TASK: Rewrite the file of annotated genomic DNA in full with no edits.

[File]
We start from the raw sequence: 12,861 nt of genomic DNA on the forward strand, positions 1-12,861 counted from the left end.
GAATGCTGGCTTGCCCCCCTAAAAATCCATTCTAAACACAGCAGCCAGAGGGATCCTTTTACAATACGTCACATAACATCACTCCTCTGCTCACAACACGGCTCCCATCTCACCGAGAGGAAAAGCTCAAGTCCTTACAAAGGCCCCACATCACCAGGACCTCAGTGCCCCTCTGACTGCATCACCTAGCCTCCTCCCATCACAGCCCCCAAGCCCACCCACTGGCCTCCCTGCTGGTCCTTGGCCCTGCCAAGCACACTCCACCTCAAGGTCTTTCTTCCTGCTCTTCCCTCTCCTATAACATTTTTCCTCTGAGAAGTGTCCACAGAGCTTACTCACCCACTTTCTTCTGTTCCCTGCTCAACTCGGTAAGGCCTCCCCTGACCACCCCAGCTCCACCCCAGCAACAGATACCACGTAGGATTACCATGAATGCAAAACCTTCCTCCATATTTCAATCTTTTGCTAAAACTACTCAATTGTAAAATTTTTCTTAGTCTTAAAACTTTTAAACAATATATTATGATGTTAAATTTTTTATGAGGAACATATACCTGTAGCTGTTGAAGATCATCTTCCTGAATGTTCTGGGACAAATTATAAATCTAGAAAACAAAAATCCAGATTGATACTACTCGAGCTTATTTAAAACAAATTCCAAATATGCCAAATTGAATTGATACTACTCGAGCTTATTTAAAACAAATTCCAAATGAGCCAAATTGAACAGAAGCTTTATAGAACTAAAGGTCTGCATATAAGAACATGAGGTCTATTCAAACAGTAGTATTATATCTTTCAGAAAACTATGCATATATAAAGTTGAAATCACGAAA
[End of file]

We start from the raw sequence: 12,861 nt of genomic DNA on the forward strand, positions 1-12,861 counted from the left end.
GAATGCTGGCTTGCCCCCCTAAAAATCCATTCTAAACACAGCAGCCAGAGGGATCCTTTTACAATACGTCACATAACATCACTCCTCTGCTCACAACACGGCTCCCATCTCACCGAGAGGAAAAGCTCAAGTCCTTACAAAGGCCCCACATCACCAGGACCTCAGTGCCCCTCTGACTGCATCACCTAGCCTCCTCCCATCACAGCCCCCAAGCCCACCCACTGGCCTCCCTGCTGGTCCTTGGCCCTGCCAAGCACACTCCACCTCAAGGTCTTTCTTCCTGCTCTTCCCTCTCCTATAACATTTTTCCTCTGAGAAGTGTCCACAGAGCTTACTCACCCACTTTCTTCTGTTCCCTGCTCAACTCGGTAAGGCCTCCCCTGACCACCCCAGCTCCACCCCAGCAACAGATACCACGTAGGATTACCATGAATGCAAAACCTTCCTCCATATTTCAATCTTTTGCTAAAACTACTCAATTGTAAAATTTTTCTTAGTCTTAAAACTTTTAAACAATATATTATGATGTTAAATTTTTTATGAGGAACATATACCTGTAGCTGTTGAAGATCATCTTCCTGAATGTTCTGGGACAAATTATAAATCTAGAAAACAAAAATCCAGATTGATACTACTCGAGCTTATTTAAAACAAATTCCAAATATGCCAAATTGAATTGATACTACTCGAGCTTATTTAAAACAAATTCCAAATGAGCCAAATTGAACAGAAGCTTTATAGAACTAAAGGTCTGCATATAAGAACATGAGGTCTATTCAAACAGTAGTATTATATCTTTCAGAAAACTATGCATATATAAAGTTGAAATCACGAAA